The EBU is due to publish a new standard for intercom over IP by the end of this month. As Kevin Hilton reports, this not only reflects the growing influence of IT on broadcast communications and distribution, but also has the potential to make interconnection and the exchange of material quicker and easier.
Both broadcasting and telecommunications have come a long way in the last 25 years. The two have always had a connection; telephone lines and permanent circuits have been a mainstay in getting programmes and contributions between television and radio studios but there was always a strict demarcation between what were regarded as completely different disciplines.
There was a parallel evolution, based on solid engineering principles, with technology developing at a similar rate. Although this benefited both sides there was very little cross-pollination – until computer technologies broke out of their niche to not only influence both broadcasting and telecoms but join the two at a fundamental level.
This is now obvious to the consumer at home, who can have television, the telephone and broadband internet all on a single line. In broadcast studios it means the days of copper contribution and distribution circuits are long gone.
Like most other broadcast organisations, the European Broadcasting Union (EBU) has realised how the tide is turning and adapted telecom techniques for TV and radio. In 2008 it published two standards for audio contributions based on internet protocols: Tech 3326, laying down the basic principles, including interoperability; and Tech 3329, a companion document looking at the practical applications.
Both are based on SIP (Session Initiation Protocol). Developed by the IETF (Internet Engineering Task Force) and published as RFC 3261, this is an internet protocol for live communications that is used to set up and terminate voice or video calls. It is a signalling protocol for creating, modifying and ending sessions involving one or more participants on an IP network.
In telecoms these sessions can be a basic two-way phone call or a multi-media conference involving a number of participants. What broadcasters needed was a way to pass high quality audio between different points.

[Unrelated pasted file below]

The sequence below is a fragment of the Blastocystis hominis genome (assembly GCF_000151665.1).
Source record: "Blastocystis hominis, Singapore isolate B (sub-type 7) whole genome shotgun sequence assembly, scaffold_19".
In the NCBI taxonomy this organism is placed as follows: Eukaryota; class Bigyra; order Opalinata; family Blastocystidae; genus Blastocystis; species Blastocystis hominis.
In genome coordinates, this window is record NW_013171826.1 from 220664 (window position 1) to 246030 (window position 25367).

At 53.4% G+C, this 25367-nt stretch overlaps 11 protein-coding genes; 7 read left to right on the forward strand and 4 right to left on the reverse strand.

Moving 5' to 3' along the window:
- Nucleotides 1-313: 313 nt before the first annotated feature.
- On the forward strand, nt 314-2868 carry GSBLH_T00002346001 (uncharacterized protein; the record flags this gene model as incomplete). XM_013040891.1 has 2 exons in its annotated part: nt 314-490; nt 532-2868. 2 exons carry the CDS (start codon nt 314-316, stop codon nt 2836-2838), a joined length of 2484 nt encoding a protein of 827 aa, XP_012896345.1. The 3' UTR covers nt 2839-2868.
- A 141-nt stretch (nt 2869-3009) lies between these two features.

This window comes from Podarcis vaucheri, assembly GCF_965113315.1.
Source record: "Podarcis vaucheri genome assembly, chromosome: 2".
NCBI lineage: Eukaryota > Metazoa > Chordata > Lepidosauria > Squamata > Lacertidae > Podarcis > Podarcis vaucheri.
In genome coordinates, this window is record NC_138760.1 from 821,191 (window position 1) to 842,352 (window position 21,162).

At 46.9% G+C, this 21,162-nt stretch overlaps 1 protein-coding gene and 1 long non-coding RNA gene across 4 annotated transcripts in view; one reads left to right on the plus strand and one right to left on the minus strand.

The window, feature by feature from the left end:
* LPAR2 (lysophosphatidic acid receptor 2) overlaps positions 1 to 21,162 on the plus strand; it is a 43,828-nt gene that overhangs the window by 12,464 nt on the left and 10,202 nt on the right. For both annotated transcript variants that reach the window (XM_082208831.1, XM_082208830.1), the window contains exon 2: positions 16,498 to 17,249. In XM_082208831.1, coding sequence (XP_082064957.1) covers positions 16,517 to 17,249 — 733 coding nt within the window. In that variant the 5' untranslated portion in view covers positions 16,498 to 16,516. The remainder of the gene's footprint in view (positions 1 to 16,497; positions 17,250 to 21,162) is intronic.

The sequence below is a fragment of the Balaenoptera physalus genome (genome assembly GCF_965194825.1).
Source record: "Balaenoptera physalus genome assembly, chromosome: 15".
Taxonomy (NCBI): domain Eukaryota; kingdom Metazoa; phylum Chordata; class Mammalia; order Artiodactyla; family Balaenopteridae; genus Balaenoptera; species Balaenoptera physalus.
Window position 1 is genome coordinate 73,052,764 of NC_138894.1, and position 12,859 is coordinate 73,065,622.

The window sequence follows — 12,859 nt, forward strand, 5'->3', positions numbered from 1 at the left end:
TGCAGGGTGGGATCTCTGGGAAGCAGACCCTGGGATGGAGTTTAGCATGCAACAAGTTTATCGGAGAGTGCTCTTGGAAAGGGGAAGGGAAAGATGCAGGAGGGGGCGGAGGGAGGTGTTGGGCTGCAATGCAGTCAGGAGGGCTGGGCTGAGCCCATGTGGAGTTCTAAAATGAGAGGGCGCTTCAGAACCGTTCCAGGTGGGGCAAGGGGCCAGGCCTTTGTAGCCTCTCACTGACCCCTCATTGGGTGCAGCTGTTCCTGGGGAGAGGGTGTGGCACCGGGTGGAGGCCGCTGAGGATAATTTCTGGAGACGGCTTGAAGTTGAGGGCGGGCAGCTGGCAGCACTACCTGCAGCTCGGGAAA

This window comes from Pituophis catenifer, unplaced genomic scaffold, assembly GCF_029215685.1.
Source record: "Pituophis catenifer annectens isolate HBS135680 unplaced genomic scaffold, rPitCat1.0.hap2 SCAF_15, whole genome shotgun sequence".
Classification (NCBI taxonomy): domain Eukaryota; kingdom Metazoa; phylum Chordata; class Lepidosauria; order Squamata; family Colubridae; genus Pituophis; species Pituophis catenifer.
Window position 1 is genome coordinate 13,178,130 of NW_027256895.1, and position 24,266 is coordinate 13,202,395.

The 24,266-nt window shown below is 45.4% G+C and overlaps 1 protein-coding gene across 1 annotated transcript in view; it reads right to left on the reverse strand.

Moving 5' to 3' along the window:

Codec manufacturers, including AEQ and Glensound Electronics, now produce IP-based equipment for both contribs and distribution. Gavin Davis, managing director of Glensound, has described linear audio over IP as the future, foreseeing a time when ISDN (Integrated Services Digital Network) won’t be used any more.
ISDN was the first big move away from dedicated circuits, despite initial doubt and resistance. Just over 20 years later and ISDN is looking as redundant as the copper circuits it replaced.
“Some countries, such as Sweden, are beginning to phase out ISDN, so we had to start looking at new ways of exchanging material over lines,” comments Mathias Coinchon (pictured), senior engineer with the EBU technical department who worked on Tech 3326 and 3329. “SIP was a good candidate for setting up codecs. We took the Voice over IP [VoIP] specification and extended it to carry high quality audio, using MPEG2, MPEG4, AAC or aptx.”
Now the EBU is applying SIP to broadcast intercom. Coinchon says that although the need for high quality audio is not as critical as it is with contribution and distribution systems, stability and reliability are still crucial for carrying communications between studios and control rooms.
“In a way intercom is like VoIP because of the low latency and bit-rates,” he explains. “But we want to align intercom over IP with audio contributions over IP as much as possible and have interoperability between the phone and the codec.”
The EBU held a meeting on intercom over IP at IBC 2009, inviting the main manufacturers in the field, including RTS/Telex, Riedel, Clear-Com (now owned by HME) and Trilogy Communications. Comments and suggestions from this session were used to draft initial specifications, presented at IBC last year, which will form the basis of the new standard, due for publication at the end of this month. Coinchon the next step will be workshop tests to see how the different commercial IP intercoms work together.
Trilogy was a pioneer of IP intercom with the Mercury system during the early 2000s. The company launched its next generation product, Gemini, last year and is keen to promote interoperability, moving away from the proprietary approach to systems that intercom manufacturers had followed previously.
“There is the opportunity to achieve more than just routing audio between disparate manufacturers’ systems,” comments Barry Spencer, general manager of broadcast at Trilogy. “So much broadcast content is being carried over IP these days and the ability for different systems – Trilogy, Riedel, Clear-Com – to talk to each other is seen as viable. The SIP interface is making this possible and if manufacturers don’t follow suit they will be left behind.”
Mathias Coinchon at the EBU says broadcasters will continue to install one brand of system throughout their broadcast networks but where different broadcasters have to communicate with each other – for example big productions like the Eurovision Song Contest – a common, SIP-based intercom makes sense.